“Some people have what we call incomplete lupus or pre-lupus, where they have some of the features. They may have a positive ANA test and maybe arthritis, or the ANA and a rash, or something like that,” says Dr. Ginzler. “Some of those people are at risk to go on and develop real, true lupus and others will just continue on with this partial syndrome. But they should still be monitored and may be on maintenance medication that prevents them from developing more severe disease.” 



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    5. "If you have lupus and plan to become pregnant, check with your doctor first.”
    Women of childbearing age are the most likely to develop lupus, so pregnancy must be carefully timed for women who have the disease. “If your disease is quiescent–not active–and you’re on low doses of steroids, you’re feeling good, all of your organs are working well, and you don't have active kidney disease, then your pregnancy is likely to be uncomplicated,” says Dr. Salmon, who studies lupus and pregnancy. If your lupus is flaring, however, you are at higher risk for preeclampsia, pre-term birth, or other complications.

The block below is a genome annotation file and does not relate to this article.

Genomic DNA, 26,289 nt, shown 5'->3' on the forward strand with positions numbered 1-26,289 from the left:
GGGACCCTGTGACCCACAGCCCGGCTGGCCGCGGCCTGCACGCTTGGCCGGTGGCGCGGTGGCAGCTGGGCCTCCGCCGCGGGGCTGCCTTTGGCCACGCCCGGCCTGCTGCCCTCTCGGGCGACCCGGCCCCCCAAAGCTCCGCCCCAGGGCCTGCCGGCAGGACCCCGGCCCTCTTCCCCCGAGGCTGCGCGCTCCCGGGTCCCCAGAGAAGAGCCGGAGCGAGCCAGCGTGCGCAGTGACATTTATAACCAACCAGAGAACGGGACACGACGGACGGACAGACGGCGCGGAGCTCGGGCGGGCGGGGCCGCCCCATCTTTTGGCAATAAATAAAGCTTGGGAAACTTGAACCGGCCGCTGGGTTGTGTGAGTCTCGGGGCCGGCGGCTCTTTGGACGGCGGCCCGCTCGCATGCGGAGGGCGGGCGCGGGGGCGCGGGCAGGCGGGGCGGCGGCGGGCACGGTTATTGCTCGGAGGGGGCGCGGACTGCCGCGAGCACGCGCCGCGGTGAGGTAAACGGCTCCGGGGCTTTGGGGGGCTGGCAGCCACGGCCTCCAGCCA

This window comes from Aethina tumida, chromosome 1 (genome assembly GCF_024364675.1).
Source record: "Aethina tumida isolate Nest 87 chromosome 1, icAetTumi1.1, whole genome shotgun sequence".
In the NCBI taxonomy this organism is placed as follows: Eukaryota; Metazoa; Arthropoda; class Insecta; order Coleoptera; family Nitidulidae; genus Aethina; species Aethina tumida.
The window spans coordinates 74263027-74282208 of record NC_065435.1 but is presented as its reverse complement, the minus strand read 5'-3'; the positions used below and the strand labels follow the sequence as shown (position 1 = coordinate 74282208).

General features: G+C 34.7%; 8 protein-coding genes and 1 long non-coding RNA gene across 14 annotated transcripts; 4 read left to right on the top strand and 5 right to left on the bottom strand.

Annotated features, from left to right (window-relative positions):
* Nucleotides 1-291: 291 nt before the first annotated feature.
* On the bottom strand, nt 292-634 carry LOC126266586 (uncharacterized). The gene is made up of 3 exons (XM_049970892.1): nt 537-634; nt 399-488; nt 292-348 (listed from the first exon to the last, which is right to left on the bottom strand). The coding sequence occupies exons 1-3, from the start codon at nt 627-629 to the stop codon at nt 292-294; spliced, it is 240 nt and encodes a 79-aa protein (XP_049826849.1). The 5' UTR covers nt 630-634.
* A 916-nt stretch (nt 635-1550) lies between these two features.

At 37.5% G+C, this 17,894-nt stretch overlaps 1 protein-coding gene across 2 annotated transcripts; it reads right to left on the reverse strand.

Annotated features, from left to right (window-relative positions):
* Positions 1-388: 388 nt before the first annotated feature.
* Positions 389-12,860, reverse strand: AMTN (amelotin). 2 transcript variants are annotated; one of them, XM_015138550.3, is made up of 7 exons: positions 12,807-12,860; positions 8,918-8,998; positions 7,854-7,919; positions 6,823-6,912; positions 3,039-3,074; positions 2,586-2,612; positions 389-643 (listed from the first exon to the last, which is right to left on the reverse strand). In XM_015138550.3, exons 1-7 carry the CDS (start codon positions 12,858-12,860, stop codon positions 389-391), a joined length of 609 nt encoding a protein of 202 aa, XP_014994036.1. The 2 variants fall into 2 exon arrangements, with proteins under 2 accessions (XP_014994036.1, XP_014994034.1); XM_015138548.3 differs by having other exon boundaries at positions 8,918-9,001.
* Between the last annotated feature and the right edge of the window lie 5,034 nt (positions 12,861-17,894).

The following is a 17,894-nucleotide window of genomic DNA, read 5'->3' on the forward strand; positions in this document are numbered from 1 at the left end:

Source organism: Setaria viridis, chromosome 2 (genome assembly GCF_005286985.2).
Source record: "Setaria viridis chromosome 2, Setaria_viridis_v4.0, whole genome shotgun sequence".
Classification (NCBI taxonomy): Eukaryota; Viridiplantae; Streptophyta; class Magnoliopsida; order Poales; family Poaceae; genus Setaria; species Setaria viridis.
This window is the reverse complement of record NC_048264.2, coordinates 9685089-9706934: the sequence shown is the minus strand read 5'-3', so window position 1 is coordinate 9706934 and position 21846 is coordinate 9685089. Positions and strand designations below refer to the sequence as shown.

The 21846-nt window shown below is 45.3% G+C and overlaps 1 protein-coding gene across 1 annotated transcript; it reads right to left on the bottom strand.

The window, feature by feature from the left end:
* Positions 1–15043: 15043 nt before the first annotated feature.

• Feeling healthy
    6. "Remission is possible with lupus."
    Lupus typically flares up and subsides, but it can also fade away for long periods. “I would say about 60 to 70% of my patients have milder cases, so 30 to 40% have more serious cases,” says Dr. Venuturupalli.  “I’ve seen the worst cases and the not-so-terrible cases, and I definitely see in my clinical practice that lupus can go into remission and sustain remission for many years,” he adds. “I have patients that have been really well–no symptoms and their lab tests are all normal—who I see maybe once every six months or once a year,” notes Dr. Ginzler.



  • Eating healthy
    7. "It’s important for people with lupus to live a healthy lifestyle."
    The leading cause of death from lupus is premature heart disease. “In some studies, women between the ages of 30 and 40 have been shown to be 50 times more prone to heart attack and stroke than their peers,” says Dr. Venuturupalli. “So, prevention of cardiovascular damage and disease is really important, and that requires a really healthy lifestyle.” “We always recommend a good balance diet—not fad diets—plus fluids and rest,” says Dr. Ginzler.



  • IV
    8. "There is only one approved drug for lupus, but there are many others in the pipeline."